Whether it falls from the sky, rises from below or trickles down a cheek, there is no end to anxiety prompted by water in Beasts of the Southern Wild. This already wildly acclaimed and awarded debut feature from American director and co-scenarist Ben Zeitlin is set in a marshy lowland called the Bathtub, where boisterous survivors of some disaster, all poor or working class to begin with, make do with what meager supplies they can access (which apparently includes a lot of beer).
Echoes of Katrina ripple unambiguously though the film, but the voice we hear reflecting upon all this chaos is that of a girl too young to even remember the hurricane that ate Louisiana. Her name is Hushpuppy (Quevenzhane Wallis) and at six she’s already fierce and resourceful in her dirty white rubber boots, water wings and fecund mane. “I’m recording my story for the scientists of the future,” she tells us. Her father Wink (Dwight Henry) is awfully sick with something or other, usually drunk and at least half-crazy. At his most Quixote-like he attacks a nocturnal storm with shotgun. Her mother’s long-gone, though her ghost speaks to Hushpuppy through an old basketball jersey. Hushpuppy is haunted by visions of collapsing ice caps and giant boars of the Apocalypse crashing through towns. She knows it’s the end times but she’s already set her sights on a new beginning. She and Wink and a handful of their friends scoff at the authorities that have apparently forsaken them, focusing instead on creating the world afresh from what they can see and touch.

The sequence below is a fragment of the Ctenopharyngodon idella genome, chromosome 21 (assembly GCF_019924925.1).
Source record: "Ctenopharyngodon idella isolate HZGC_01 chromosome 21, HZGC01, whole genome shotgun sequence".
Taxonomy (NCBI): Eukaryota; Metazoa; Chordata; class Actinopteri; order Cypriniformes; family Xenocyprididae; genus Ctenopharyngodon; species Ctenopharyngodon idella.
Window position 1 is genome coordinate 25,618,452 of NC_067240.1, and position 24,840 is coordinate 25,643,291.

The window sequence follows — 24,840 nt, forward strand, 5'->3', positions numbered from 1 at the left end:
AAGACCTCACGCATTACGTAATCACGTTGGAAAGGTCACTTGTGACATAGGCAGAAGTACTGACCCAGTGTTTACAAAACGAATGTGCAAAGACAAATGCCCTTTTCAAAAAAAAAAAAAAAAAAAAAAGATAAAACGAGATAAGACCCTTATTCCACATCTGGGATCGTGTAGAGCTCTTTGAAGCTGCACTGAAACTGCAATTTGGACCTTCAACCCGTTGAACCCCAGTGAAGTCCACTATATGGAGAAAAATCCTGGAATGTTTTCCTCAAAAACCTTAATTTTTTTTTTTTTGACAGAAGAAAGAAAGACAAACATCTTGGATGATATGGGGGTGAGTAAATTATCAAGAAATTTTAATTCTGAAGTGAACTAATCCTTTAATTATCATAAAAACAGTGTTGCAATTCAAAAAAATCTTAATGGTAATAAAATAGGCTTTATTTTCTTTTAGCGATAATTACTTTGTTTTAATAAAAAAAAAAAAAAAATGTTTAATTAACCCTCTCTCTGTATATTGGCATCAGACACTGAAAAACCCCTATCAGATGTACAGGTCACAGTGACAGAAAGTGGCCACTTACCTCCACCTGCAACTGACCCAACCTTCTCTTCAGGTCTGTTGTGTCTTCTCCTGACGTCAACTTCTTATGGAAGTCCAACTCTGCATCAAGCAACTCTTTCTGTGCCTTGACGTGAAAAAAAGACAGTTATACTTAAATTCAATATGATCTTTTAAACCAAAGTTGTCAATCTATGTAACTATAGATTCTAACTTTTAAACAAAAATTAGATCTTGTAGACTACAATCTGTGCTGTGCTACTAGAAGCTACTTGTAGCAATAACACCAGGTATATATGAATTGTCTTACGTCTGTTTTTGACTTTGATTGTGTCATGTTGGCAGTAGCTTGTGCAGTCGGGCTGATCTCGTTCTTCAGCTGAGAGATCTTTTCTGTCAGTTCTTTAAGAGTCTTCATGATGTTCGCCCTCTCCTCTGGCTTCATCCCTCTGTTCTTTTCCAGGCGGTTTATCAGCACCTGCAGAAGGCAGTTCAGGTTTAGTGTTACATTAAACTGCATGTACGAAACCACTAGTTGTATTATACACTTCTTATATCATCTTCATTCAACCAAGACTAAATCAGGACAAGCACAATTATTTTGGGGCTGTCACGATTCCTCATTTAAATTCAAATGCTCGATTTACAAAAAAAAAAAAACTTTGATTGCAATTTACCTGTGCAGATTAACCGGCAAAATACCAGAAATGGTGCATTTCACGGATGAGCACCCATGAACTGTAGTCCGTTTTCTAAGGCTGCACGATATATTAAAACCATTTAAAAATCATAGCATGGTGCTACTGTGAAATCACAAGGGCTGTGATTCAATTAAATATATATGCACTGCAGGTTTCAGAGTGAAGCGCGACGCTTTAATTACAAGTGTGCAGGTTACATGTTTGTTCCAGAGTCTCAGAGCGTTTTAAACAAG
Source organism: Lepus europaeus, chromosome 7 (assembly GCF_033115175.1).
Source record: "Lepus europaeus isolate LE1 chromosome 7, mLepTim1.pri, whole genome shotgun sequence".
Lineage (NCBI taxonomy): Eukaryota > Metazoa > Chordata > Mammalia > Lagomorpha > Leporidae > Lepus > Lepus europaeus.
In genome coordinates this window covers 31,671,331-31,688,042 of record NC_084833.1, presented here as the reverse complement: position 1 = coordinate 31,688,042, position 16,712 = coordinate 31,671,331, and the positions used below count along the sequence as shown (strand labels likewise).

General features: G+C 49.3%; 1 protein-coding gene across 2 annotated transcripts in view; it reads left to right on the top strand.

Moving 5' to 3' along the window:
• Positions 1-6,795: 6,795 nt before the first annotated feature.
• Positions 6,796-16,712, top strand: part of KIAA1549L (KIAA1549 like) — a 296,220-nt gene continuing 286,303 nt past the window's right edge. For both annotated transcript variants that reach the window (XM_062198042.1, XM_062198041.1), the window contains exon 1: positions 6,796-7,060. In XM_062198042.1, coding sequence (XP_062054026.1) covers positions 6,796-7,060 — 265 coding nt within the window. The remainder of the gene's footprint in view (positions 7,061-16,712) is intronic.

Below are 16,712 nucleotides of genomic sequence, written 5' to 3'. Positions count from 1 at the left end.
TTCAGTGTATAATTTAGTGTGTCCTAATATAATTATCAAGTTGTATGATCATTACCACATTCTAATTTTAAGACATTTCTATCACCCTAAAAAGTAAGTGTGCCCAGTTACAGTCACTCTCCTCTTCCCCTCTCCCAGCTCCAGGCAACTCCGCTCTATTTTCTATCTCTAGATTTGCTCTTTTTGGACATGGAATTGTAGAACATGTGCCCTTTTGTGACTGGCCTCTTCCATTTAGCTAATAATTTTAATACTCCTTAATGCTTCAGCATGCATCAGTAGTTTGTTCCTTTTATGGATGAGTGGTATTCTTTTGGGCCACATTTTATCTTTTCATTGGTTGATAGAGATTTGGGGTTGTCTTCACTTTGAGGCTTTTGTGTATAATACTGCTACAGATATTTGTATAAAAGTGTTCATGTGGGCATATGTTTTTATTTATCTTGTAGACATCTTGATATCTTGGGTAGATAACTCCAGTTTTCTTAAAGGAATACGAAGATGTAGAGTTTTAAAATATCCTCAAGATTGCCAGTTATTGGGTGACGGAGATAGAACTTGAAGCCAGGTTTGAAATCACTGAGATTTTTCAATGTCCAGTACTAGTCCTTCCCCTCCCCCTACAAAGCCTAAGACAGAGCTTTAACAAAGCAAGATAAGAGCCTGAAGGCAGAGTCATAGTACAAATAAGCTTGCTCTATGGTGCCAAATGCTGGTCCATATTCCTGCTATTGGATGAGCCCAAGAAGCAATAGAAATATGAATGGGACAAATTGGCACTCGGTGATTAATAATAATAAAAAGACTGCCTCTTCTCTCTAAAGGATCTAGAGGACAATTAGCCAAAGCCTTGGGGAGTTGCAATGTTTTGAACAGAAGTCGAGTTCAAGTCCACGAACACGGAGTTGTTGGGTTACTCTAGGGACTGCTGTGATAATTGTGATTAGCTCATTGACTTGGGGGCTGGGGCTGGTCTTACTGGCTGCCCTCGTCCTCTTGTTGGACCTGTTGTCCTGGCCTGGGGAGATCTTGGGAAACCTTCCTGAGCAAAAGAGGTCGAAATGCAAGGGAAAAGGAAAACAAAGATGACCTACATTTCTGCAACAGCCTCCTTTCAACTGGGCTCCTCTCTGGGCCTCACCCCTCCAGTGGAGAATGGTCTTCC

The solidarity between blacks and white, adults and children, the cultivated naiveté and the quietly epic quality to this narrative about a weary father and his progeny traversing a dying landscape tempt one to sum up Beasts of the Southern Wild as George Washington meets The Road, though the mash-up comparison doesn’t do favours for any of the works in question. To Zeitlin’s credit, this film has its own singular ambitions, and frankly lacks the very different sorts of funk and aesthetic rigour of either of its noted cinematic kin. It has an amazing sequence in which four little girls are welcomed into a floating brothel. It’s like something out of Apocalypse Now. Or maybe The Odyssey. But there are also many scenes that feel oddly schematic and yet somehow directionless. Zeitlin was raised by folklorists, and balancing folklore with naturalism is a trick that can stump more experienced filmmakers.
Beasts of the Southern Wild is at once extraordinary and sort of disappointing. Extraordinary because it brings myth, colour and adventure even to a woefully neglected region and people of the United States and a shared trauma still so fresh in our memory. Disappointing because its overbearing score (co-composed by Zeitlin) is so determined to not let five minutes pass without a flood of stoic uplift, because Wallis’ angry pout gradually pushes the limits of precociousness, while Henry’s blustery performance just pushes period (I like both actors very much, but they’re too often hitting the same note); because a story such as this one, shaped around a child’s experience, should leave more room for wonder and retain a more heightened sensitivity to nature and accident. I don’t mean to rain on Zeitlin’s well-earned parade, it’s just that, like Hushpuppy, I can imagine bigger and better things a-coming.